Part of the problem was that as its citizens became dependent on the wealth generated by oil exports, its social and economic fabric was eroded and so weakened that when the oil market collapsed there was nothing left to sustain the welfare state.

During the years Venezuelan socialism seemed to be succeeding, not only did citizens have no incentive to build and maintain businesses and markets, for those who may have wanted to, there was no legal or formal structure to support them. With no reason to produce, and no jobs or opportunities, there was no reason for citizens to pursue education, develop skills, innovate or improve communities.

Just six months ago as inflation raged in Venezuela, wages were less than 10 cents a day, product shortages became rampant, and a crime wave swept over the nation. With most citizens facing poverty and starvation, riots erupted, which prompted even greater brutality by its tyrannical leadership. Thousands have been murdered, leaving most citizens fearing for their lives and fleeing their homeland.

Said one observer, “Venezuelans have learned that for socialists, more important is the ideology than human lives.”

Interestingly, while not long ago celebrities in the US were praising Venezuela’s socialism and its dictator, not much has been heard from them lately. In fact, the dramatic tragedy unfolding there gets little mention by the US socialistic media.

When media does attempt to make sense of the “economic mess,” they seldom blame it on the system of socialism; it is because the oil market dropped – as though there is something abnormal about market fluctuations – as though they don’t know that being able to deal with unpredictable, disruptive changes of life, is the primary reason for developing a broad, strong, flexible economy.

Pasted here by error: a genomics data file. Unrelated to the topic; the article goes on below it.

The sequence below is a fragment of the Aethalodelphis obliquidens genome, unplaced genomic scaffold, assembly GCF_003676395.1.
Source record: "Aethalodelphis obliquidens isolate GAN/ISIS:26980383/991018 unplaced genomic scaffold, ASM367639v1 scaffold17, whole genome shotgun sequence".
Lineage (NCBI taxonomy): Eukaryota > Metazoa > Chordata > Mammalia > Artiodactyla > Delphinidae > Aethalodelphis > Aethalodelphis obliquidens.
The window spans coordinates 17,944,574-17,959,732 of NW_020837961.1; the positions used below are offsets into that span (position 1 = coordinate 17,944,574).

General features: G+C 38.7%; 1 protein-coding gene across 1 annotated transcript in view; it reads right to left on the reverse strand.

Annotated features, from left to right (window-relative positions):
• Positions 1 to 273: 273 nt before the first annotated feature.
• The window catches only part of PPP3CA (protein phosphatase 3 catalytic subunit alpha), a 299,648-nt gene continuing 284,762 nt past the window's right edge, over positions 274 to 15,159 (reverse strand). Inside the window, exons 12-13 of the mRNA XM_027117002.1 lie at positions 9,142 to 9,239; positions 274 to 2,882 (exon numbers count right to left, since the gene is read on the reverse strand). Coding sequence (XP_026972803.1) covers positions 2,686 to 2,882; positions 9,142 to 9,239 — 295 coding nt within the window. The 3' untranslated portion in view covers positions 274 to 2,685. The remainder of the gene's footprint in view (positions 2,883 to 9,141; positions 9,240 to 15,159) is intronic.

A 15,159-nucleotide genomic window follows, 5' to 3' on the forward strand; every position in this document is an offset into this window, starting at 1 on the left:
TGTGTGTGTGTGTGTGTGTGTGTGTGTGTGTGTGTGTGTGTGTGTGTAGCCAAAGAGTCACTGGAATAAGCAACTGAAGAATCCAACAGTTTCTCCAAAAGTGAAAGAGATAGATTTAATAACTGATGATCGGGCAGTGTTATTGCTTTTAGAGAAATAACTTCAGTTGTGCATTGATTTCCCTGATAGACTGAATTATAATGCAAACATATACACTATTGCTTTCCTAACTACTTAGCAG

But maybe they don’t know. Maybe they don’t choose to know. If the celebrities or media elite know and understand enough to avert their attention now that their poster child of socialism is collapsing, then they know well enough.

To see reality and refuse to accept it is totally mystifying about all those who push for socialism in the US, as they campaign for the next presidential election or as they criticize and attack our nation’s market successes.

Is the Venezuela experience really what Bernie Saunders or Elizabeth Warren want? Really?

That young people may be seduced by the feel-good goals that socialists claim will be socialism’s outcome, is not surprising. Such is the nature of the inexperience and lack of education of the young. That many change their ideas and opinions about the desirability of socialism as they become older, more experienced and more educated is something that has been repeated many generations over. But for those who obstinately refuse to see, it makes one wonder about them – are they not smart enough to see the reality of that for which they ask, or are they secretly pursuing goals other than those they claim?

It’s for sure they are driving down the wrong side of the road if their goal is prosperity, opportunity and a peaceful society. While there are elder statesmen in our county who don’t seem to get it, one can hope many of the young people who are supporting their ideas see what is happening in the world, where socialist ideals, such as guaranteed incomes, have been “successful.”